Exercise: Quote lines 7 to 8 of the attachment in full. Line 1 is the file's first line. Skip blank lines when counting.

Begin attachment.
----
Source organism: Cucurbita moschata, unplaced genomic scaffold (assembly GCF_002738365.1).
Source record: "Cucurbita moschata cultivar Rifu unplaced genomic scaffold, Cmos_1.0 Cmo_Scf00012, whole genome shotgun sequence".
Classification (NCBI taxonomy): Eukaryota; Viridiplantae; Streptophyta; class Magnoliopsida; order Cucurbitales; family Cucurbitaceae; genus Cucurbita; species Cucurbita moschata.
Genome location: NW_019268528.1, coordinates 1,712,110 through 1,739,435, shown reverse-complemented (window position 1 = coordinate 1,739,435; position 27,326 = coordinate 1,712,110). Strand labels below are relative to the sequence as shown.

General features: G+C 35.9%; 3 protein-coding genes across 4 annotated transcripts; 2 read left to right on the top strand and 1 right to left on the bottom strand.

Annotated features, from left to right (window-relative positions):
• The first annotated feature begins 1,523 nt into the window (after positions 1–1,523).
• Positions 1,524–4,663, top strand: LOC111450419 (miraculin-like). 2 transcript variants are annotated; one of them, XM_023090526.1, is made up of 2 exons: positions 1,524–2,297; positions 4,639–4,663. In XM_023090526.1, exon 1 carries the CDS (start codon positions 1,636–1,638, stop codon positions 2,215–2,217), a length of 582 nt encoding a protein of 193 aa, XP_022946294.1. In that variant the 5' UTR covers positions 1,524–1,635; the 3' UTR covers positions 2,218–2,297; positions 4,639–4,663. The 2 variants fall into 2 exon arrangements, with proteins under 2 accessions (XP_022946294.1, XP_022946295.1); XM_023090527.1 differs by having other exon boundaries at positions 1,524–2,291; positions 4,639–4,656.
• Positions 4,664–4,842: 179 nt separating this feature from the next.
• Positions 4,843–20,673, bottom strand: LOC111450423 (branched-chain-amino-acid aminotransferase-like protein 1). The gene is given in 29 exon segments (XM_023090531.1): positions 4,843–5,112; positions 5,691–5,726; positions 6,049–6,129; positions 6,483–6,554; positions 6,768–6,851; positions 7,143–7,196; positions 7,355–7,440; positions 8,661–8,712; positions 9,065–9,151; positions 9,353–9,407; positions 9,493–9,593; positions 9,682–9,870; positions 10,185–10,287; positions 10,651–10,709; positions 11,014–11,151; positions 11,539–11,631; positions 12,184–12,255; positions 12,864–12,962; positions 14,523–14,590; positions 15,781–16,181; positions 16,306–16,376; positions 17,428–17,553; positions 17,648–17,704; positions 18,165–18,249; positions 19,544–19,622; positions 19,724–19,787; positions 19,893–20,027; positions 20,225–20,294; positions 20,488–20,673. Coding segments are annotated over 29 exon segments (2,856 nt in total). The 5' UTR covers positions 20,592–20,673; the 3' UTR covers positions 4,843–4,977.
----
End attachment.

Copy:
• The first annotated feature begins 1,523 nt into the window (after positions 1–1,523).
• Positions 1,524–4,663, top strand: LOC111450419 (miraculin-like). 2 transcript variants are annotated; one of them, XM_023090526.1, is made up of 2 exons: positions 1,524–2,297; positions 4,639–4,663. In XM_023090526.1, exon 1 carries the CDS (start codon positions 1,636–1,638, stop codon positions 2,215–2,217), a length of 582 nt encoding a protein of 193 aa, XP_022946294.1. In that variant the 5' UTR covers positions 1,524–1,635; the 3' UTR covers positions 2,218–2,297; positions 4,639–4,663. The 2 variants fall into 2 exon arrangements, with proteins under 2 accessions (XP_022946294.1, XP_022946295.1); XM_023090527.1 differs by having other exon boundaries at positions 1,524–2,291; positions 4,639–4,656.